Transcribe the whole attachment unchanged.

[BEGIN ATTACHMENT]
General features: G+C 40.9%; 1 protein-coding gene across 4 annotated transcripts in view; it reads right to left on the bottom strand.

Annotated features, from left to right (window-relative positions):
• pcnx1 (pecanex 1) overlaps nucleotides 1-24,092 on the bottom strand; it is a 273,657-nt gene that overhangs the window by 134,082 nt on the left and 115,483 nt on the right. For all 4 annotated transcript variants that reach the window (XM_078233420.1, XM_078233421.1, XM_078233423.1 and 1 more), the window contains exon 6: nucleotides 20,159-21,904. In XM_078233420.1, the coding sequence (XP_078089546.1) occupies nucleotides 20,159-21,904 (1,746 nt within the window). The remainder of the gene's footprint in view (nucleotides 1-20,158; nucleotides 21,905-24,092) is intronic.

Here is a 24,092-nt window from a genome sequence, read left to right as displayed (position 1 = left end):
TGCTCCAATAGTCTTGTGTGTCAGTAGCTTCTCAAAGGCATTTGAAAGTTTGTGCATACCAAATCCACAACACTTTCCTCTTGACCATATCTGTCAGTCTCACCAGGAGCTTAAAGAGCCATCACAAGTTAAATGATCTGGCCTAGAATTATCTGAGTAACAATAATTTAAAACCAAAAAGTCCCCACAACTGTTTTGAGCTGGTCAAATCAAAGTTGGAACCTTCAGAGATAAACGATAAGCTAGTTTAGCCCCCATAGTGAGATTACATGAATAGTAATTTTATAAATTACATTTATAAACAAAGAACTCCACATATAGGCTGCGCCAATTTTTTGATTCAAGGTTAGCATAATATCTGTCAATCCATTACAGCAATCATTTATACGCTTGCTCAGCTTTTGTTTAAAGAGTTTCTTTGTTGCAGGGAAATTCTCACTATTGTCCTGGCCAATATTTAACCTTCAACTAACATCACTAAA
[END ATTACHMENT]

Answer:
General features: G+C 40.9%; 1 protein-coding gene across 4 annotated transcripts in view; it reads right to left on the bottom strand.

Annotated features, from left to right (window-relative positions):
• pcnx1 (pecanex 1) overlaps nucleotides 1-24,092 on the bottom strand; it is a 273,657-nt gene that overhangs the window by 134,082 nt on the left and 115,483 nt on the right. For all 4 annotated transcript variants that reach the window (XM_078233420.1, XM_078233421.1, XM_078233423.1 and 1 more), the window contains exon 6: nucleotides 20,159-21,904. In XM_078233420.1, the coding sequence (XP_078089546.1) occupies nucleotides 20,159-21,904 (1,746 nt within the window). The remainder of the gene's footprint in view (nucleotides 1-20,158; nucleotides 21,905-24,092) is intronic.

Here is a 24,092-nt window from a genome sequence, read left to right as displayed (position 1 = left end):
TGCTCCAATAGTCTTGTGTGTCAGTAGCTTCTCAAAGGCATTTGAAAGTTTGTGCATACCAAATCCACAACACTTTCCTCTTGACCATATCTGTCAGTCTCACCAGGAGCTTAAAGAGCCATCACAAGTTAAATGATCTGGCCTAGAATTATCTGAGTAACAATAATTTAAAACCAAAAAGTCCCCACAACTGTTTTGAGCTGGTCAAATCAAAGTTGGAACCTTCAGAGATAAACGATAAGCTAGTTTAGCCCCCATAGTGAGATTACATGAATAGTAATTTTATAAATTACATTTATAAACAAAGAACTCCACATATAGGCTGCGCCAATTTTTTGATTCAAGGTTAGCATAATATCTGTCAATCCATTACAGCAATCATTTATACGCTTGCTCAGCTTTTGTTTAAAGAGTTTCTTTGTTGCAGGGAAATTCTCACTATTGTCCTGGCCAATATTTAACCTTCAACTAACATCACTAAA